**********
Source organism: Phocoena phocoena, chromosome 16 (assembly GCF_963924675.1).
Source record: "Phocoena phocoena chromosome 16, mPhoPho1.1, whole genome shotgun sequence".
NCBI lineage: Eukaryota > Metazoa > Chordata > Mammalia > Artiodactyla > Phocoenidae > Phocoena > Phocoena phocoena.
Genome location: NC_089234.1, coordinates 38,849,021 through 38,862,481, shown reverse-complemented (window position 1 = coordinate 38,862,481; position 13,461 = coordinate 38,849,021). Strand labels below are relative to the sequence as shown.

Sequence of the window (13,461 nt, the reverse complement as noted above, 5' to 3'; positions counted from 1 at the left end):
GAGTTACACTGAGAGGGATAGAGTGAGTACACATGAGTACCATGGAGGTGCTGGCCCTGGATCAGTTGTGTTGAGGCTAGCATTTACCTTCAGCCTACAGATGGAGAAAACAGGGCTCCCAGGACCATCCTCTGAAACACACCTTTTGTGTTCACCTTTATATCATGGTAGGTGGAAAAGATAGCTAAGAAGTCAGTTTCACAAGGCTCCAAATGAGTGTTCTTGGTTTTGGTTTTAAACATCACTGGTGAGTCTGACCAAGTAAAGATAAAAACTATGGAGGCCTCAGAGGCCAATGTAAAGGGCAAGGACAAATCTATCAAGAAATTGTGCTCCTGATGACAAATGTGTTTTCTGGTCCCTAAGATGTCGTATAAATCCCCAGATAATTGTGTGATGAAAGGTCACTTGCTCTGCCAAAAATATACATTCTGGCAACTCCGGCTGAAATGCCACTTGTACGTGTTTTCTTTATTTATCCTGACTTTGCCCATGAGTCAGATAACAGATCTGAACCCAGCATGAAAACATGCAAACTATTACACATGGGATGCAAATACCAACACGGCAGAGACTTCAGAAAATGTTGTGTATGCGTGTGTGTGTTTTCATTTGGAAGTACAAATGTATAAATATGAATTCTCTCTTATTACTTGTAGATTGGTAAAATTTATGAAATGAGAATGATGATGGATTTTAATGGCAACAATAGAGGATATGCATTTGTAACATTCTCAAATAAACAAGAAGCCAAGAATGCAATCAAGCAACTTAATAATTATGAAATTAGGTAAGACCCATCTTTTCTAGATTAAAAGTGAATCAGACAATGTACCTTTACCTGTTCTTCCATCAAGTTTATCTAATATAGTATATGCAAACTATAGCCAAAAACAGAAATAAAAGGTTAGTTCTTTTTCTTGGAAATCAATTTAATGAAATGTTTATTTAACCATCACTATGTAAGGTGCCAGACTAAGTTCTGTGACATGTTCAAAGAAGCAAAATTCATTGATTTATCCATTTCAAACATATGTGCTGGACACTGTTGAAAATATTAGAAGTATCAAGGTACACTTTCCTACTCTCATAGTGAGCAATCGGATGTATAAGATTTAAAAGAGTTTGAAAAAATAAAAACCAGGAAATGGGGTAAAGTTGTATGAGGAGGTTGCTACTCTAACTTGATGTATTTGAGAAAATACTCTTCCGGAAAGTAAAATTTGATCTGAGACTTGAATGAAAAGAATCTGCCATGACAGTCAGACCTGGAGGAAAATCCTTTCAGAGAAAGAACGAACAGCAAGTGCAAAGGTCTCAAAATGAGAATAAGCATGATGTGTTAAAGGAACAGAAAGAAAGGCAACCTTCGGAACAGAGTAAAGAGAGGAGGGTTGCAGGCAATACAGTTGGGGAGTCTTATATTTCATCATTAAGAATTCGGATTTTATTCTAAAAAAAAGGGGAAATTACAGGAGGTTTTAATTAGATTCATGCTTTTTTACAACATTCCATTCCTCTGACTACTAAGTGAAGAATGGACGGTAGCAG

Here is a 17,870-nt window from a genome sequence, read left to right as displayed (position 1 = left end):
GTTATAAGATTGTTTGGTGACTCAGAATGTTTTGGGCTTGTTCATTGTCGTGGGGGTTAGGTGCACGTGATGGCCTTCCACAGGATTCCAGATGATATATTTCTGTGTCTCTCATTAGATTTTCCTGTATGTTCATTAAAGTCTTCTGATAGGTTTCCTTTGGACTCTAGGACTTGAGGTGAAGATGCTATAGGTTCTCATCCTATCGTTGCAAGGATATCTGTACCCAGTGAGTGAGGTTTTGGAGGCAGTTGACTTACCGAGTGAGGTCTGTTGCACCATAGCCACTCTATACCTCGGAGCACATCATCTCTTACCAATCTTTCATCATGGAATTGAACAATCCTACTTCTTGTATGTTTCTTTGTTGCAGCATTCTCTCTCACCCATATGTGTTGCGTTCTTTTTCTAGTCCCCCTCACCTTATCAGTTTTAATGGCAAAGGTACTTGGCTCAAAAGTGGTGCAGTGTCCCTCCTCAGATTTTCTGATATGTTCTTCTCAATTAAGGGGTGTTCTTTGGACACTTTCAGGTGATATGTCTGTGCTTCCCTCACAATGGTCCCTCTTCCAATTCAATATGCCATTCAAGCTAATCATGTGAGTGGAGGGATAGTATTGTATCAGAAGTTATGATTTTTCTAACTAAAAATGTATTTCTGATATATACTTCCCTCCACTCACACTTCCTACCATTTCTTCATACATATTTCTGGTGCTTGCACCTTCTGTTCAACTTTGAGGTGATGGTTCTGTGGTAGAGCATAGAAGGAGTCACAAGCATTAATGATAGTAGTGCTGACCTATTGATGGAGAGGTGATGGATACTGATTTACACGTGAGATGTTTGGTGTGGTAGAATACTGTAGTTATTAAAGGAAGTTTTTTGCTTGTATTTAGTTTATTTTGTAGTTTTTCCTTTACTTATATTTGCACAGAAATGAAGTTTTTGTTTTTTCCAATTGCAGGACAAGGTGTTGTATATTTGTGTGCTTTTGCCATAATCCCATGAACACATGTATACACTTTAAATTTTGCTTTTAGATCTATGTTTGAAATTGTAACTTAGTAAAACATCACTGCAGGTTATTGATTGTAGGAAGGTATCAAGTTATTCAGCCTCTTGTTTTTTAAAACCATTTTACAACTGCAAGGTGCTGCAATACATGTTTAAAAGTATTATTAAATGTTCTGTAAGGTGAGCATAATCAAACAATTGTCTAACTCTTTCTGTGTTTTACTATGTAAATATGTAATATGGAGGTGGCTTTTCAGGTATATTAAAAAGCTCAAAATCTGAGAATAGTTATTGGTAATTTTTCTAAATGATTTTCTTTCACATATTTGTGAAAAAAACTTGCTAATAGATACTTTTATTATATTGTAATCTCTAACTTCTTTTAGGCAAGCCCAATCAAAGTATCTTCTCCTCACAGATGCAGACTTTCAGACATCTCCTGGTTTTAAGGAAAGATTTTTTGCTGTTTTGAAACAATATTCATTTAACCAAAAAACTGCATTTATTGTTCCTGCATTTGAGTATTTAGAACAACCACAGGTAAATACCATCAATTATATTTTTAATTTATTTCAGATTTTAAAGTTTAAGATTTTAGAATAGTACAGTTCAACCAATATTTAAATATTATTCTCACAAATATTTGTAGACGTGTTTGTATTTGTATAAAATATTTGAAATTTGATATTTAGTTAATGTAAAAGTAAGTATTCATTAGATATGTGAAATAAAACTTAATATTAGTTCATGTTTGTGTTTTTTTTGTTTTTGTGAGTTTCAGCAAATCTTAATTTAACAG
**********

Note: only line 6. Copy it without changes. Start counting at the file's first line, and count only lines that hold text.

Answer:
GAGTTACACTGAGAGGGATAGAGTGAGTACACATGAGTACCATGGAGGTGCTGGCCCTGGATCAGTTGTGTTGAGGCTAGCATTTACCTTCAGCCTACAGATGGAGAAAACAGGGCTCCCAGGACCATCCTCTGAAACACACCTTTTGTGTTCACCTTTATATCATGGTAGGTGGAAAAGATAGCTAAGAAGTCAGTTTCACAAGGCTCCAAATGAGTGTTCTTGGTTTTGGTTTTAAACATCACTGGTGAGTCTGACCAAGTAAAGATAAAAACTATGGAGGCCTCAGAGGCCAATGTAAAGGGCAAGGACAAATCTATCAAGAAATTGTGCTCCTGATGACAAATGTGTTTTCTGGTCCCTAAGATGTCGTATAAATCCCCAGATAATTGTGTGATGAAAGGTCACTTGCTCTGCCAAAAATATACATTCTGGCAACTCCGGCTGAAATGCCACTTGTACGTGTTTTCTTTATTTATCCTGACTTTGCCCATGAGTCAGATAACAGATCTGAACCCAGCATGAAAACATGCAAACTATTACACATGGGATGCAAATACCAACACGGCAGAGACTTCAGAAAATGTTGTGTATGCGTGTGTGTGTTTTCATTTGGAAGTACAAATGTATAAATATGAATTCTCTCTTATTACTTGTAGATTGGTAAAATTTATGAAATGAGAATGATGATGGATTTTAATGGCAACAATAGAGGATATGCATTTGTAACATTCTCAAATAAACAAGAAGCCAAGAATGCAATCAAGCAACTTAATAATTATGAAATTAGGTAAGACCCATCTTTTCTAGATTAAAAGTGAATCAGACAATGTACCTTTACCTGTTCTTCCATCAAGTTTATCTAATATAGTATATGCAAACTATAGCCAAAAACAGAAATAAAAGGTTAGTTCTTTTTCTTGGAAATCAATTTAATGAAATGTTTATTTAACCATCACTATGTAAGGTGCCAGACTAAGTTCTGTGACATGTTCAAAGAAGCAAAATTCATTGATTTATCCATTTCAAACATATGTGCTGGACACTGTTGAAAATATTAGAAGTATCAAGGTACACTTTCCTACTCTCATAGTGAGCAATCGGATGTATAAGATTTAAAAGAGTTTGAAAAAATAAAAACCAGGAAATGGGGTAAAGTTGTATGAGGAGGTTGCTACTCTAACTTGATGTATTTGAGAAAATACTCTTCCGGAAAGTAAAATTTGATCTGAGACTTGAATGAAAAGAATCTGCCATGACAGTCAGACCTGGAGGAAAATCCTTTCAGAGAAAGAACGAACAGCAAGTGCAAAGGTCTCAAAATGAGAATAAGCATGATGTGTTAAAGGAACAGAAAGAAAGGCAACCTTCGGAACAGAGTAAAGAGAGGAGGGTTGCAGGCAATACAGTTGGGGAGTCTTATATTTCATCATTAAGAATTCGGATTTTATTCTAAAAAAAAGGGGAAATTACAGGAGGTTTTAATTAGATTCATGCTTTTTTACAACATTCCATTCCTCTGACTACTAAGTGAAGAATGGACGGTAGCAG